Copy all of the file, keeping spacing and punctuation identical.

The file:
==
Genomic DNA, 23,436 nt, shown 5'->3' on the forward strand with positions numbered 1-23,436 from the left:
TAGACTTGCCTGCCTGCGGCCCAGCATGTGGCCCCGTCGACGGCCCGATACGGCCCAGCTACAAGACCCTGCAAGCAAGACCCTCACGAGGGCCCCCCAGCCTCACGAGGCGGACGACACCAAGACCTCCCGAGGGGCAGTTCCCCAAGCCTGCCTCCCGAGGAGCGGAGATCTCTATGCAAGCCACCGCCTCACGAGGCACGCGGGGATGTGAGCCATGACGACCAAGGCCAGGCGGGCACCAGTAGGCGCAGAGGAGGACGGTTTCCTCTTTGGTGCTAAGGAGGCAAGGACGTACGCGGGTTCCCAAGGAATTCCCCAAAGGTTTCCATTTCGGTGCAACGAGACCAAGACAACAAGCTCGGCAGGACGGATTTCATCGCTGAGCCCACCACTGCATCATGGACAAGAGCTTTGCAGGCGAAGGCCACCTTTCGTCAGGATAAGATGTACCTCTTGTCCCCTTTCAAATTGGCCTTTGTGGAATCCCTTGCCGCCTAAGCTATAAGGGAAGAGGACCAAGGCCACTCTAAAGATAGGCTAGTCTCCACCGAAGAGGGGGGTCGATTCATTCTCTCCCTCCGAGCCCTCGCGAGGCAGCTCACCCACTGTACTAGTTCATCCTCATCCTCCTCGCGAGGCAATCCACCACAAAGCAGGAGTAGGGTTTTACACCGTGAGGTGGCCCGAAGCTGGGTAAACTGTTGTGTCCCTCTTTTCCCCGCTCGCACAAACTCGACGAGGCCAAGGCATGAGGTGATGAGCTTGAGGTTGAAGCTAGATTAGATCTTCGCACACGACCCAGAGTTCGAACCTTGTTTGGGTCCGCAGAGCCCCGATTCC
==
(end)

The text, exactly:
Genomic DNA, 23,436 nt, shown 5'->3' on the forward strand with positions numbered 1-23,436 from the left:
TAGACTTGCCTGCCTGCGGCCCAGCATGTGGCCCCGTCGACGGCCCGATACGGCCCAGCTACAAGACCCTGCAAGCAAGACCCTCACGAGGGCCCCCCAGCCTCACGAGGCGGACGACACCAAGACCTCCCGAGGGGCAGTTCCCCAAGCCTGCCTCCCGAGGAGCGGAGATCTCTATGCAAGCCACCGCCTCACGAGGCACGCGGGGATGTGAGCCATGACGACCAAGGCCAGGCGGGCACCAGTAGGCGCAGAGGAGGACGGTTTCCTCTTTGGTGCTAAGGAGGCAAGGACGTACGCGGGTTCCCAAGGAATTCCCCAAAGGTTTCCATTTCGGTGCAACGAGACCAAGACAACAAGCTCGGCAGGACGGATTTCATCGCTGAGCCCACCACTGCATCATGGACAAGAGCTTTGCAGGCGAAGGCCACCTTTCGTCAGGATAAGATGTACCTCTTGTCCCCTTTCAAATTGGCCTTTGTGGAATCCCTTGCCGCCTAAGCTATAAGGGAAGAGGACCAAGGCCACTCTAAAGATAGGCTAGTCTCCACCGAAGAGGGGGGTCGATTCATTCTCTCCCTCCGAGCCCTCGCGAGGCAGCTCACCCACTGTACTAGTTCATCCTCATCCTCCTCGCGAGGCAATCCACCACAAAGCAGGAGTAGGGTTTTACACCGTGAGGTGGCCCGAAGCTGGGTAAACTGTTGTGTCCCTCTTTTCCCCGCTCGCACAAACTCGACGAGGCCAAGGCATGAGGTGATGAGCTTGAGGTTGAAGCTAGATTAGATCTTCGCACACGACCCAGAGTTCGAACCTTGTTTGGGTCCGCAGAGCCCCGATTCC